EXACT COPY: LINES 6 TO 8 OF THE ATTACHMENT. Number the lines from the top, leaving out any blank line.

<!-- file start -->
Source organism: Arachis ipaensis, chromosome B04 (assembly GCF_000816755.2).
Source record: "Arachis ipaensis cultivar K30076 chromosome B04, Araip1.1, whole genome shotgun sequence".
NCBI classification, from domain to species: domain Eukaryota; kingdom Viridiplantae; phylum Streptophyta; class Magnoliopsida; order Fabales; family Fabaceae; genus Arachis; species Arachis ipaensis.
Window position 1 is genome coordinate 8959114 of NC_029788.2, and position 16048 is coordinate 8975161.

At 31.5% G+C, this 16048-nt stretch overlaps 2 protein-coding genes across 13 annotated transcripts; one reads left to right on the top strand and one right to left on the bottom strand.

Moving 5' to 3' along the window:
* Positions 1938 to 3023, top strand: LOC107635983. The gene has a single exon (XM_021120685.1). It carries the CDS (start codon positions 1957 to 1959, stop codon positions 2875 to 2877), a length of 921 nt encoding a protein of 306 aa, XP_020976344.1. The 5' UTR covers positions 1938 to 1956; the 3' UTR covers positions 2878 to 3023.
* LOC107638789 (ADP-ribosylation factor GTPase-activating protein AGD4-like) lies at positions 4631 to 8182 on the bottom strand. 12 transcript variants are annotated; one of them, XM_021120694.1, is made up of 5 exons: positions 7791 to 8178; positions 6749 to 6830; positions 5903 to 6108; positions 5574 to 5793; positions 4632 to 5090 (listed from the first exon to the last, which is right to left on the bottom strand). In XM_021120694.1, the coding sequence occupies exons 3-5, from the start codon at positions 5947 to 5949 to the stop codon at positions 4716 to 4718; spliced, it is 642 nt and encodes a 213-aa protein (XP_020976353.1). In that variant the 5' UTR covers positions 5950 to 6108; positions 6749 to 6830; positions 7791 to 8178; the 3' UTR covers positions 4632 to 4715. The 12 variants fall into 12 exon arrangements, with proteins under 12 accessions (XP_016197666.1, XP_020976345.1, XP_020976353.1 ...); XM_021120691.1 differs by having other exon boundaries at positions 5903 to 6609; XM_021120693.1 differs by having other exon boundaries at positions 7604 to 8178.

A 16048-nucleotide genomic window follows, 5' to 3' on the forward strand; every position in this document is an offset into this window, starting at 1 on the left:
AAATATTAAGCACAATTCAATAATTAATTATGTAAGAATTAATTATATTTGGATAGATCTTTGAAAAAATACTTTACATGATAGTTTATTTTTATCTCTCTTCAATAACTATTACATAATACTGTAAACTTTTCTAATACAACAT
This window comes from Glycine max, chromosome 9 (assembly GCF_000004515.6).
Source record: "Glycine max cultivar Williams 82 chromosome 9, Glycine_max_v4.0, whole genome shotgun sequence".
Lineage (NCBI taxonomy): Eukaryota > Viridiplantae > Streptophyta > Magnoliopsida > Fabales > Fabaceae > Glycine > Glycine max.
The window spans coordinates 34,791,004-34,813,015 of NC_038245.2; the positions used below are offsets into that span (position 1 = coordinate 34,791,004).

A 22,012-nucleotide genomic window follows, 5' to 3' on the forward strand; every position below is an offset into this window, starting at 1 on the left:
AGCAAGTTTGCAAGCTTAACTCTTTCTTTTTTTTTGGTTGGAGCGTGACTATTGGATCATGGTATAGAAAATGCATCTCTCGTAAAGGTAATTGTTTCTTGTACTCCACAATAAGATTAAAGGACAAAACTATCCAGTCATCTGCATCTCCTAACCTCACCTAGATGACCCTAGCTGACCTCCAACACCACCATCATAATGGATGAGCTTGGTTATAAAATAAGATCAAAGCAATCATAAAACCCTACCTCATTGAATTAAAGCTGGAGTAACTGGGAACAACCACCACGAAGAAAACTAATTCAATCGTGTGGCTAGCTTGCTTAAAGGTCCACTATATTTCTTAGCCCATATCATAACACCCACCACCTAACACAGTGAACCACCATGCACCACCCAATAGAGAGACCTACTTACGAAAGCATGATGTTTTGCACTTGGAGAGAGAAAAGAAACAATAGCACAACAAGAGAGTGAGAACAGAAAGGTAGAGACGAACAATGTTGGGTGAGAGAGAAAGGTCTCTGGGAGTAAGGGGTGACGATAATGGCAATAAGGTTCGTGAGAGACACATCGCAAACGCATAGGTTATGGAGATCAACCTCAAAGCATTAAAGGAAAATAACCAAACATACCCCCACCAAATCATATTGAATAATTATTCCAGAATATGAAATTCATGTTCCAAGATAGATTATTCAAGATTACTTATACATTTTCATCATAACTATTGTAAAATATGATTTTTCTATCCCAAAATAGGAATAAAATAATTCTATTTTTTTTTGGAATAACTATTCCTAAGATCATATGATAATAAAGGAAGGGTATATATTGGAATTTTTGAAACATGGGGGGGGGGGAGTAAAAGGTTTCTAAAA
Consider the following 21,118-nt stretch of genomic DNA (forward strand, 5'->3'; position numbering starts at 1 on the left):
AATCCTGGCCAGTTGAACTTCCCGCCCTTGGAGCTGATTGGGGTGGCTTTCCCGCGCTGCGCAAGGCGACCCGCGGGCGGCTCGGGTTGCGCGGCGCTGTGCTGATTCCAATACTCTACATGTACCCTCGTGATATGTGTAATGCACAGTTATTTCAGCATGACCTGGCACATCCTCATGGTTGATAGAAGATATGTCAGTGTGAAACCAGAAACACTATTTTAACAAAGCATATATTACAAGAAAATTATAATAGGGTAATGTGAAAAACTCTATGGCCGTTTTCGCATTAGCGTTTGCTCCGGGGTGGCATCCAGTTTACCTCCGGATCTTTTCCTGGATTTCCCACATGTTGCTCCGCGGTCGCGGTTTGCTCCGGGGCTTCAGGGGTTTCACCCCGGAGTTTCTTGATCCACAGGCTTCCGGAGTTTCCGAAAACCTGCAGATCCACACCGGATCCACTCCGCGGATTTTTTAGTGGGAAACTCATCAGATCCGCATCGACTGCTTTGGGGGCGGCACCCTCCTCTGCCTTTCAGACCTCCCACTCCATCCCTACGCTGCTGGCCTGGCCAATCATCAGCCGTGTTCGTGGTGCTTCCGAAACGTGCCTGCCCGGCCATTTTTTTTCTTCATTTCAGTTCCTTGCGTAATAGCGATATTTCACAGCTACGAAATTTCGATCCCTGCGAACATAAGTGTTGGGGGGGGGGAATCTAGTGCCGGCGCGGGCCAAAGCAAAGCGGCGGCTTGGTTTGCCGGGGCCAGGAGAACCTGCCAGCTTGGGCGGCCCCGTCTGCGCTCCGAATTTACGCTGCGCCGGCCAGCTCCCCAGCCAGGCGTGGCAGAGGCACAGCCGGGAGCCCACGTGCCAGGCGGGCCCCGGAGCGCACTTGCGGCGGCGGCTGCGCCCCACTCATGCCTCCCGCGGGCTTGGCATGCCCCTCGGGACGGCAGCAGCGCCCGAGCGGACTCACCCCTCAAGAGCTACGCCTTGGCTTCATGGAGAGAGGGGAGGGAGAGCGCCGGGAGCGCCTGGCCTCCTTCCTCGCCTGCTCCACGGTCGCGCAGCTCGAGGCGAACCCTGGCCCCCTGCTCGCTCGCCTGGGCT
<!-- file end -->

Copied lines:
Moving 5' to 3' along the window:
* Positions 1938 to 3023, top strand: LOC107635983. The gene has a single exon (XM_021120685.1). It carries the CDS (start codon positions 1957 to 1959, stop codon positions 2875 to 2877), a length of 921 nt encoding a protein of 306 aa, XP_020976344.1. The 5' UTR covers positions 1938 to 1956; the 3' UTR covers positions 2878 to 3023.
* LOC107638789 (ADP-ribosylation factor GTPase-activating protein AGD4-like) lies at positions 4631 to 8182 on the bottom strand. 12 transcript variants are annotated; one of them, XM_021120694.1, is made up of 5 exons: positions 7791 to 8178; positions 6749 to 6830; positions 5903 to 6108; positions 5574 to 5793; positions 4632 to 5090 (listed from the first exon to the last, which is right to left on the bottom strand). In XM_021120694.1, the coding sequence occupies exons 3-5, from the start codon at positions 5947 to 5949 to the stop codon at positions 4716 to 4718; spliced, it is 642 nt and encodes a 213-aa protein (XP_020976353.1). In that variant the 5' UTR covers positions 5950 to 6108; positions 6749 to 6830; positions 7791 to 8178; the 3' UTR covers positions 4632 to 4715. The 12 variants fall into 12 exon arrangements, with proteins under 12 accessions (XP_016197666.1, XP_020976345.1, XP_020976353.1 ...); XM_021120691.1 differs by having other exon boundaries at positions 5903 to 6609; XM_021120693.1 differs by having other exon boundaries at positions 7604 to 8178.